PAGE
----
Feature! Also, a little light reading.

Today I was featured on the blog Love and Inspire Universally!

This blog is written by a girl named Samantha Liu, a 17 year old from California. Her aim is to celebrate inner beauty and to inspire girls everywhere to love their bodies and personalities. Her most recent project is called ‘Feel Beautiful in 30 Days’, and challenged readers to do something each day for a month that made them feel beautiful, or made others realise the beauty inherent in themselves and the world around us. Inspirational interviews and features with girls from the Lookbook.nu community allowed many perspectives on what constituted both inner and outer beauty to be shared with readers.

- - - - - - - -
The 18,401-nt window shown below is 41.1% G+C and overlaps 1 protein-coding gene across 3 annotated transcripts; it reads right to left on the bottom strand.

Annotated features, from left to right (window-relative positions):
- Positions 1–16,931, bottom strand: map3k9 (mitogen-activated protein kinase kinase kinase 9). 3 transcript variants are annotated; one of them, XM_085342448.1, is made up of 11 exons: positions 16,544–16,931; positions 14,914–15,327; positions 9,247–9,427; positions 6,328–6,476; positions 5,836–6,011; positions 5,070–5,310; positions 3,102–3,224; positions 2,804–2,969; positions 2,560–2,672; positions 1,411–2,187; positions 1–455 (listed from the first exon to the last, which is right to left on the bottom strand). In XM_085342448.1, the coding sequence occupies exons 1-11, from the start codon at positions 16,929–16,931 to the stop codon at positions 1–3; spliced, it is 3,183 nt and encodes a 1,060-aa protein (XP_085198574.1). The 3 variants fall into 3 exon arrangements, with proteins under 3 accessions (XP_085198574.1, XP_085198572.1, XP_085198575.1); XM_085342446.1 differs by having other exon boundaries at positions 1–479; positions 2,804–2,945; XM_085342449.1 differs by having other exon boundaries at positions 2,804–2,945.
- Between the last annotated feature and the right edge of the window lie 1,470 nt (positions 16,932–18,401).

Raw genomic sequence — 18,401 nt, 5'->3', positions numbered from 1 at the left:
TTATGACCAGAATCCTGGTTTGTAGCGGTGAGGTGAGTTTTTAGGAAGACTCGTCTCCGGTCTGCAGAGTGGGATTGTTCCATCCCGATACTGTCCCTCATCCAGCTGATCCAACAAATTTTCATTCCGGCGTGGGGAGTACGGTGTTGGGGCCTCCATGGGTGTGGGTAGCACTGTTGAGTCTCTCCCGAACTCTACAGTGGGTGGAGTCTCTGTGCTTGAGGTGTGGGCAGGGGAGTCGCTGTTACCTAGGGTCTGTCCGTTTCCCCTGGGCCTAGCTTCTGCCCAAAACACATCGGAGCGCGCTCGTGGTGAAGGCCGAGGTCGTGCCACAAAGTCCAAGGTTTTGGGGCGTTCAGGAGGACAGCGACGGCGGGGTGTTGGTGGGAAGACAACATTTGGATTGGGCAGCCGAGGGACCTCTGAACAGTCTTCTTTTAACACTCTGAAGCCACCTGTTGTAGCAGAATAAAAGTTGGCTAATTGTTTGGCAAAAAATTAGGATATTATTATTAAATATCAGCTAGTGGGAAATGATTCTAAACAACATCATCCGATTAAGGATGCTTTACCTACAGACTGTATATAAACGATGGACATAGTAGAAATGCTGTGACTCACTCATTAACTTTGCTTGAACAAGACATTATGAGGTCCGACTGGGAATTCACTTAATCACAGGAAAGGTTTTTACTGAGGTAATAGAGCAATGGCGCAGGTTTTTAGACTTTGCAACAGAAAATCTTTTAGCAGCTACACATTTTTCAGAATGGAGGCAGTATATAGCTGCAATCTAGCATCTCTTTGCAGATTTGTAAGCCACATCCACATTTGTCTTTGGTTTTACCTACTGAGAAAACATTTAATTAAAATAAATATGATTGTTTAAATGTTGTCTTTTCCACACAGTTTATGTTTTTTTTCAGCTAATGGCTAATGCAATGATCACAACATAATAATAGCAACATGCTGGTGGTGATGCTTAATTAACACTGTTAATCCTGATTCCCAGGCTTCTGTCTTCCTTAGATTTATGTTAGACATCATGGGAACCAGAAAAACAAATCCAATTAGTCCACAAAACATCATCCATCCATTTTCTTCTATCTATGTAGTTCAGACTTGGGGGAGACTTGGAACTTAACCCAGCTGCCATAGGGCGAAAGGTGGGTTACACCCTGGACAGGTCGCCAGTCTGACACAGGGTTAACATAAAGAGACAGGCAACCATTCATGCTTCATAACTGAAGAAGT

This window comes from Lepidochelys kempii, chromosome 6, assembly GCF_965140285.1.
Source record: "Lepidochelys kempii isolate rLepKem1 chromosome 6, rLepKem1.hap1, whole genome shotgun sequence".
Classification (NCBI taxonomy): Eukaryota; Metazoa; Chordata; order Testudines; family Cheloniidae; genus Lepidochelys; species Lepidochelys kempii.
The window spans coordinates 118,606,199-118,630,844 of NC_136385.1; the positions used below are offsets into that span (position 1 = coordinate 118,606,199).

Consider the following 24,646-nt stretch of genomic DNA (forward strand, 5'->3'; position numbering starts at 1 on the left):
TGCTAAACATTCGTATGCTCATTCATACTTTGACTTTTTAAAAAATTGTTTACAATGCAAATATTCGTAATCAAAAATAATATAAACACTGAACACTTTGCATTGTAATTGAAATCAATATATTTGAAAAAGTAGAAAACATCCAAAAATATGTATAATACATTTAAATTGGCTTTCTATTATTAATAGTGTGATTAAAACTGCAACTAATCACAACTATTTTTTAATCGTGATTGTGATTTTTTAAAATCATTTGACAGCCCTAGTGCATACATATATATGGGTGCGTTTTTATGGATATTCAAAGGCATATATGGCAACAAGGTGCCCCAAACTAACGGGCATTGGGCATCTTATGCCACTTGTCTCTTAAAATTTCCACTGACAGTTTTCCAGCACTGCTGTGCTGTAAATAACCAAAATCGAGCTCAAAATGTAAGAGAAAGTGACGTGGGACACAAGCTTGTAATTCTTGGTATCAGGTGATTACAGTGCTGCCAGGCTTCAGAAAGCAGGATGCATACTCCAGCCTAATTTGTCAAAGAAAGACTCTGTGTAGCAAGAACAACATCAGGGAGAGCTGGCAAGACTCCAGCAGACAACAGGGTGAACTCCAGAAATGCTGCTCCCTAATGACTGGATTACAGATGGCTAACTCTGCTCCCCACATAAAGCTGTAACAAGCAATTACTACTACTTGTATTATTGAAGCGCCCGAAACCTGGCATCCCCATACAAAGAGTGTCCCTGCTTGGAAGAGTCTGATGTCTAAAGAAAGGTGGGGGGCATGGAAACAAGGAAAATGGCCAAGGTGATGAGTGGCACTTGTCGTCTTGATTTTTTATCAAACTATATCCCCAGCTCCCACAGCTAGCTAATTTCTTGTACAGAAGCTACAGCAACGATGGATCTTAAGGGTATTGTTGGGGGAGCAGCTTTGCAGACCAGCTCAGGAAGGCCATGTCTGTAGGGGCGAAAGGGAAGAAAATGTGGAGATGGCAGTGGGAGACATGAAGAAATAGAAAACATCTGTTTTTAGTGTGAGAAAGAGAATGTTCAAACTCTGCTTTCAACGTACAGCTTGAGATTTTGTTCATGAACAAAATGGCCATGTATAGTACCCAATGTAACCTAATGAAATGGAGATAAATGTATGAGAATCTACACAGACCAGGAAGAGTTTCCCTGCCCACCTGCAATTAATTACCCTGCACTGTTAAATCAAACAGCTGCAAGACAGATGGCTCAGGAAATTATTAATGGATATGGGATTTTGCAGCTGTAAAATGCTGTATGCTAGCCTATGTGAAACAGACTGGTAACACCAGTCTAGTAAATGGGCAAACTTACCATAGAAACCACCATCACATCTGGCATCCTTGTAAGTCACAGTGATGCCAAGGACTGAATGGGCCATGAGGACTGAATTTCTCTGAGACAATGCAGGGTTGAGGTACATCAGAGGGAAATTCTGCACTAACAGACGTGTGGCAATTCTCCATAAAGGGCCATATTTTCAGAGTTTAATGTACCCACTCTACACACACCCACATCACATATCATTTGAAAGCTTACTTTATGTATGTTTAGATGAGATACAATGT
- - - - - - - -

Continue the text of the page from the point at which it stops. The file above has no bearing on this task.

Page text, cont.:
Samantha’s message is important, and one that every girl (and boy) needs to hear, as simple (or as corny) as it may sound sometimes. You are beautiful. We may hear so often that we aren’t, or believe we aren’t, or can’t be really truly beautiful. It’s important that we take the time to learn to believe in ourselves and our inherent beauty. When you do, that belief radiates, and other people will pick up on it and think you’re beautiful too. The power of thought and belief can change worlds. Don’t forget that.